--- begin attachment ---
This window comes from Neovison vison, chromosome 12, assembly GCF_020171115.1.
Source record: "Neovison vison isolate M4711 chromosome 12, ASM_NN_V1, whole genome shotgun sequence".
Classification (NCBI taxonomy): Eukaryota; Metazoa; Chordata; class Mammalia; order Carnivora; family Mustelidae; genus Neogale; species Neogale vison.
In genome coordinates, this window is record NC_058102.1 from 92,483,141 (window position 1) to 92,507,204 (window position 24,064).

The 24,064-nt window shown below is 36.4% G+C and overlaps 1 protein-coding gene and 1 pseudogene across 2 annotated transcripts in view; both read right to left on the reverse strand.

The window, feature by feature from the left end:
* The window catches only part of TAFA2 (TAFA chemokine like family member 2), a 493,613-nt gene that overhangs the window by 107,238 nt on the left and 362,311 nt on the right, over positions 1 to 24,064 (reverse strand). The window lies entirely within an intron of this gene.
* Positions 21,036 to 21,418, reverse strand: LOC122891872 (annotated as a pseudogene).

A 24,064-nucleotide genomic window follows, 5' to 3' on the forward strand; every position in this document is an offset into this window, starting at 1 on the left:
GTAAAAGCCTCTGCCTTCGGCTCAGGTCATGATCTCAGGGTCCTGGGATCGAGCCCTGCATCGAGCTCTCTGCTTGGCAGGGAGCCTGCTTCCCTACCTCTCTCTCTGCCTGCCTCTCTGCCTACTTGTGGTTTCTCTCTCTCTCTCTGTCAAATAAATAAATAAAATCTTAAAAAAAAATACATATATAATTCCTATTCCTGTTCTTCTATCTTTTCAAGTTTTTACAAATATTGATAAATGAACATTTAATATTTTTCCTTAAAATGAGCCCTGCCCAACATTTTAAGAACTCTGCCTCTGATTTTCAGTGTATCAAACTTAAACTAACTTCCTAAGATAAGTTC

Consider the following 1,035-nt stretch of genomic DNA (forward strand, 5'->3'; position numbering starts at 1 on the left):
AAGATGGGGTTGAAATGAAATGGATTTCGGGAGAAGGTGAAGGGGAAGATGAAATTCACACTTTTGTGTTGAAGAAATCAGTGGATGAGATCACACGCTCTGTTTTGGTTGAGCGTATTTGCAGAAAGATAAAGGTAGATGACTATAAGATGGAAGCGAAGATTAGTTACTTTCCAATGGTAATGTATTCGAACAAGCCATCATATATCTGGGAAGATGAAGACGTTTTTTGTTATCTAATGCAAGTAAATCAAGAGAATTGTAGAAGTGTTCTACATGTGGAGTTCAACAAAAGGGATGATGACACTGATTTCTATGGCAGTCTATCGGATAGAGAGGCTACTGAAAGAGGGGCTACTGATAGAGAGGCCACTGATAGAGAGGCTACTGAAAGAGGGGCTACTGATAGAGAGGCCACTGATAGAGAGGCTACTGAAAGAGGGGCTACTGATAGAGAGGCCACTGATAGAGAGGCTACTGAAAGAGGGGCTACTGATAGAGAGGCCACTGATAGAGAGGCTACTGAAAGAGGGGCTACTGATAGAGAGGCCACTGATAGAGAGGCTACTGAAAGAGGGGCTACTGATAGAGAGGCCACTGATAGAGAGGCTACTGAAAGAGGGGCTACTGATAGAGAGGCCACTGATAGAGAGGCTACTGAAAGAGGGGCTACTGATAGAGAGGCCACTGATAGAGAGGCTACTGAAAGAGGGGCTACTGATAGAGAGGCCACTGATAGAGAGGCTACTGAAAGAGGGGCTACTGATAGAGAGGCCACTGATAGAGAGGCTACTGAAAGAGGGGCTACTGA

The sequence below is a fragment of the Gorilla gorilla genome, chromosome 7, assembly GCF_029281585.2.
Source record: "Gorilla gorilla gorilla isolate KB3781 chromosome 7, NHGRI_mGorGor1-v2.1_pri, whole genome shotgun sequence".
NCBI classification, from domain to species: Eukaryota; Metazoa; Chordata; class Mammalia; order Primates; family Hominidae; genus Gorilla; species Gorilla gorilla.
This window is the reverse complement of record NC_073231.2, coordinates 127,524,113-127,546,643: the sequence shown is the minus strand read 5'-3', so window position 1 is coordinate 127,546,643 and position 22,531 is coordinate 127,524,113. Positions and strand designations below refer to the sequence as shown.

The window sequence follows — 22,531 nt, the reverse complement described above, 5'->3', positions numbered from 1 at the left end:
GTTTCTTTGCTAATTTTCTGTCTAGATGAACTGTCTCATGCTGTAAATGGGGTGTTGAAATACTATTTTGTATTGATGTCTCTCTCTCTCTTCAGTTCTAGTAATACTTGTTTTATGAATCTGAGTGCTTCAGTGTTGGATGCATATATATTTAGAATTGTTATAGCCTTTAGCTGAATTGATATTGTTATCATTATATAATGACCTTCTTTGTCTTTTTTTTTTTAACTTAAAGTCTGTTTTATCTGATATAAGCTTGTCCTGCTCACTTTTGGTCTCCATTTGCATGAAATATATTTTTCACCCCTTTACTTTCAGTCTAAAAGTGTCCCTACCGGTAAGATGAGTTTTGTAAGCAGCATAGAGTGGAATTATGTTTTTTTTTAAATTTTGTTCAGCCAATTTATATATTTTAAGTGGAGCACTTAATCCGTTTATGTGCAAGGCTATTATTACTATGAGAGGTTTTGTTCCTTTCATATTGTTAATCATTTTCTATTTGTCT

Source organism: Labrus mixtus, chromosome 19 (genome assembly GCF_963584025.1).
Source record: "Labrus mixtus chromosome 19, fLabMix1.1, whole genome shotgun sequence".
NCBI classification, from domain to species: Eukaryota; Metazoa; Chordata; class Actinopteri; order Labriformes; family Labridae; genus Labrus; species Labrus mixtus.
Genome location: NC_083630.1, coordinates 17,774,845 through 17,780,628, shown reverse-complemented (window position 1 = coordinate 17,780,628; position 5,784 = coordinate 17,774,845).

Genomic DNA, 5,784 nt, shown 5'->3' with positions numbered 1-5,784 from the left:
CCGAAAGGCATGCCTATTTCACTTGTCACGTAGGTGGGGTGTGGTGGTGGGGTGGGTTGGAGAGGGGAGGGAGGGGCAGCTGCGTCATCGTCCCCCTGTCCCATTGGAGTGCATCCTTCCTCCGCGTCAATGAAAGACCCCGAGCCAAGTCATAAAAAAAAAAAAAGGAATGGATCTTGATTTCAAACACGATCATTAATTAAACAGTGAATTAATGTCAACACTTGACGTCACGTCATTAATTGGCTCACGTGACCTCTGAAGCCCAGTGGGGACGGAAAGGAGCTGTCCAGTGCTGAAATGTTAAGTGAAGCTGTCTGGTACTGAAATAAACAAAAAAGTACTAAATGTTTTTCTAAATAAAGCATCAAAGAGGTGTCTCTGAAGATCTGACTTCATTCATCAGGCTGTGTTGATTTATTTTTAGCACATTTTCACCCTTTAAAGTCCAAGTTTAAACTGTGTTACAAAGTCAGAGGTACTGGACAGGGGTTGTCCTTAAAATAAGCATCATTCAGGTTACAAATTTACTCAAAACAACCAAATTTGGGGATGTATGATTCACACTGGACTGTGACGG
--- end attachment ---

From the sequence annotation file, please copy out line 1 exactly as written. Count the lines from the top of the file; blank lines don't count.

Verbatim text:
This window comes from Neovison vison, chromosome 12, assembly GCF_020171115.1.